Homeless deaths are more than nine times higher in the poorest areas of England than in the richest, new data shows.
Fatalities of homeless people were recorded by 156 local authorities in 2017, according to the latest Office for National Statistics (ONS) figures.
In total, it is estimated that 574 homeless people died in urban areas in England and Wales during 2017, compared to 26 in rural districts.
There were an estimated 21 homeless fatalities in Manchester and 18 in Birmingham in 2017, while Bristol, Liverpool and Lambeth counted 17 deaths each and Camden recorded 15.
The Blackburn with Darwen unity authority saw the highest number of deaths when weighted by population, with 11 estimated deaths.
Almost of quarter of confirmed deaths in England over five years were in the 10 per cent of areas classified as being the most deprived, the ONS analysis found.
The ONS said, “The rate of deaths per 100,000 population in the most deprived tenth of local areas in England was 9.2 times that of the least deprived tenth.
“For Wales, the rate of deaths per 100,000 population in the most deprived tenth of local areas was 3.4 times that of the least deprived tenth.”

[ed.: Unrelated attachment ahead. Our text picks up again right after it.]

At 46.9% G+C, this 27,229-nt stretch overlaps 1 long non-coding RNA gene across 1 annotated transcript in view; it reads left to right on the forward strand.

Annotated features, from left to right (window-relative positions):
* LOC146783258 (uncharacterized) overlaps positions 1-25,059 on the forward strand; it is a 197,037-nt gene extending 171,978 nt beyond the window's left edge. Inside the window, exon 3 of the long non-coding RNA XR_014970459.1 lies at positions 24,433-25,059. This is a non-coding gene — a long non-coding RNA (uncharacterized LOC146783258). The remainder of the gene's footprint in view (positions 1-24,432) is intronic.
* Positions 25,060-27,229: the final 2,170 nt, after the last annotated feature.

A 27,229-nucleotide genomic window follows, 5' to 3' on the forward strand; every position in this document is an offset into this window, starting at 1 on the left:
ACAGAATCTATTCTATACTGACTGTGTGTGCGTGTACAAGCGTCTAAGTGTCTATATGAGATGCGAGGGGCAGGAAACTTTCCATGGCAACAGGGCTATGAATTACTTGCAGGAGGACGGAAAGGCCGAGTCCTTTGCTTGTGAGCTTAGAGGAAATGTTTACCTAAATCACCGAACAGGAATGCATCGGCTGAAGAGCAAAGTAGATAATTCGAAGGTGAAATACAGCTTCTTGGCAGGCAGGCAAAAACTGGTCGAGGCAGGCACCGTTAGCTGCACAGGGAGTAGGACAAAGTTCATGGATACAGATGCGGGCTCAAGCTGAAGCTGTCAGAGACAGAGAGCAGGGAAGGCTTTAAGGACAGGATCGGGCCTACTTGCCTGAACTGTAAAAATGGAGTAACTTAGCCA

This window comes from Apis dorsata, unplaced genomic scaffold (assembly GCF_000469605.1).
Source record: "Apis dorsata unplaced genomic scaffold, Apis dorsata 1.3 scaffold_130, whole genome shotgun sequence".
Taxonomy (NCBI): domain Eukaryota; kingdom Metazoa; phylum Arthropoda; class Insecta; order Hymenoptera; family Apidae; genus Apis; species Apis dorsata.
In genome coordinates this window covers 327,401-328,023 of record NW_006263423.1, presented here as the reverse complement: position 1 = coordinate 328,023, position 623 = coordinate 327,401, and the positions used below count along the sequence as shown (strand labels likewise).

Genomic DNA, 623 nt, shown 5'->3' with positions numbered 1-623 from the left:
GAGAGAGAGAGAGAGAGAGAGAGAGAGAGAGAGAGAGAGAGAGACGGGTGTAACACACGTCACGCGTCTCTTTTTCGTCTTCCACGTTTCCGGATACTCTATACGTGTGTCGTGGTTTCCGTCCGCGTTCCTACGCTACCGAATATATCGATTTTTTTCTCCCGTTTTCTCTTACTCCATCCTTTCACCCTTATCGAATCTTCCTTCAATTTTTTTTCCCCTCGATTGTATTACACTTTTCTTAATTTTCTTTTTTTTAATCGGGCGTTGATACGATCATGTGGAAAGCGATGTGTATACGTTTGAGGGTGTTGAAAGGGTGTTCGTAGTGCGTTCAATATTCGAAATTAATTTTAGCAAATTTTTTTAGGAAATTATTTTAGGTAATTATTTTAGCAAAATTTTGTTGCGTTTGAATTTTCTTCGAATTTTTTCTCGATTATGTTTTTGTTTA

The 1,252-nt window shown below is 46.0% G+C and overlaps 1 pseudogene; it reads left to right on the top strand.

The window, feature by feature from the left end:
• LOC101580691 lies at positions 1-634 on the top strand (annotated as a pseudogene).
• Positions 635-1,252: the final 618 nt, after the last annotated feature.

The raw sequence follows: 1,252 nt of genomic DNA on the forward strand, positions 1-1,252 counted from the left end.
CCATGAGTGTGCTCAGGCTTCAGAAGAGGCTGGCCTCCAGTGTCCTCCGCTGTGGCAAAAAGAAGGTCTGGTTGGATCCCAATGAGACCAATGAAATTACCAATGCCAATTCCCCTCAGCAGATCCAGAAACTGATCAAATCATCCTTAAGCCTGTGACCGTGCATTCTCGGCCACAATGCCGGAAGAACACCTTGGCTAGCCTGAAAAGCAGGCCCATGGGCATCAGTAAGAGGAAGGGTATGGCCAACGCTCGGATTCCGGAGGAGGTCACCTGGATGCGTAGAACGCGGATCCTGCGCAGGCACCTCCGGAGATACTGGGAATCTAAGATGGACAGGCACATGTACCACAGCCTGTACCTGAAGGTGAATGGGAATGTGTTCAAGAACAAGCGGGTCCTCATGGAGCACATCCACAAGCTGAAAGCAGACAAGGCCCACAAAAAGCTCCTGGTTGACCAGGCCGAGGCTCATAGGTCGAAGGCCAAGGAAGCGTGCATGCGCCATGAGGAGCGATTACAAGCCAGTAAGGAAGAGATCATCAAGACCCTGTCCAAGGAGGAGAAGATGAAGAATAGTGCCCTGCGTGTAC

The numbers reflect Britain’s growing housing and homelessness crises.
Official estimates put the number of rough sleepers in England in October 2018 at 4,677, compared to 2,909 at the start of the decade.
Head of Unite Community Liane Groves said extortionate and unreliable private rents, cuts to the social safety net and an acute lack of council housing are “at the bottom of the homelessness crisis”.
“The government cannot continue to look away at this national disgrace – which the ONS figures make quite clear is disproportionately affecting the country’s poorest areas,” Grove said.
“As a matter of urgency they must reform the welfare and private rental systems so that people can afford to keep a roof over their heads and initiate a programme to build more council houses.”